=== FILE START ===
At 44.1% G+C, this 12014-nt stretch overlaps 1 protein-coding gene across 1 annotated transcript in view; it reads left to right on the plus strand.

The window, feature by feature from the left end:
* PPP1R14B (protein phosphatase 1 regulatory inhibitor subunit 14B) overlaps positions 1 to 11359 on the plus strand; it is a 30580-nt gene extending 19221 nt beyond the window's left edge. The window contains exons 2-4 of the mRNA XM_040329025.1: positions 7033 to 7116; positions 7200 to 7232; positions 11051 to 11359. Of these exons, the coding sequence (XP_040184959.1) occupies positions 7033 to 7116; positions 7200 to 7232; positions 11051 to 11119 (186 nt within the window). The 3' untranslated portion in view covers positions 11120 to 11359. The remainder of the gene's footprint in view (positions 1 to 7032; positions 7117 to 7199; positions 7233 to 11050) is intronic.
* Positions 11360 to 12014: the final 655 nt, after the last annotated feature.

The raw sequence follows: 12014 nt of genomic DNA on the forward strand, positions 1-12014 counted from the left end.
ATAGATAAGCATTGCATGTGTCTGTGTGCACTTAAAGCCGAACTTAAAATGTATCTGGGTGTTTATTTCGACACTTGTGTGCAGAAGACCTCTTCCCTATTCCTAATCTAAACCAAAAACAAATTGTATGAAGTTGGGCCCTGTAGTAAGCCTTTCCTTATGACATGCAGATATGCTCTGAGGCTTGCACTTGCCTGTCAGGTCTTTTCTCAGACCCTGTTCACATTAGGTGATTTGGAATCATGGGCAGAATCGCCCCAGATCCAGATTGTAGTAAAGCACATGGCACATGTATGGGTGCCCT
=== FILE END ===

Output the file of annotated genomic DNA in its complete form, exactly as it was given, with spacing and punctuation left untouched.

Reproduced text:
At 44.1% G+C, this 12014-nt stretch overlaps 1 protein-coding gene across 1 annotated transcript in view; it reads left to right on the plus strand.

The window, feature by feature from the left end:
* PPP1R14B (protein phosphatase 1 regulatory inhibitor subunit 14B) overlaps positions 1 to 11359 on the plus strand; it is a 30580-nt gene extending 19221 nt beyond the window's left edge. The window contains exons 2-4 of the mRNA XM_040329025.1: positions 7033 to 7116; positions 7200 to 7232; positions 11051 to 11359. Of these exons, the coding sequence (XP_040184959.1) occupies positions 7033 to 7116; positions 7200 to 7232; positions 11051 to 11119 (186 nt within the window). The 3' untranslated portion in view covers positions 11120 to 11359. The remainder of the gene's footprint in view (positions 1 to 7032; positions 7117 to 7199; positions 7233 to 11050) is intronic.
* Positions 11360 to 12014: the final 655 nt, after the last annotated feature.

The raw sequence follows: 12014 nt of genomic DNA on the forward strand, positions 1-12014 counted from the left end.
ATAGATAAGCATTGCATGTGTCTGTGTGCACTTAAAGCCGAACTTAAAATGTATCTGGGTGTTTATTTCGACACTTGTGTGCAGAAGACCTCTTCCCTATTCCTAATCTAAACCAAAAACAAATTGTATGAAGTTGGGCCCTGTAGTAAGCCTTTCCTTATGACATGCAGATATGCTCTGAGGCTTGCACTTGCCTGTCAGGTCTTTTCTCAGACCCTGTTCACATTAGGTGATTTGGAATCATGGGCAGAATCGCCCCAGATCCAGATTGTAGTAAAGCACATGGCACATGTATGGGTGCCCT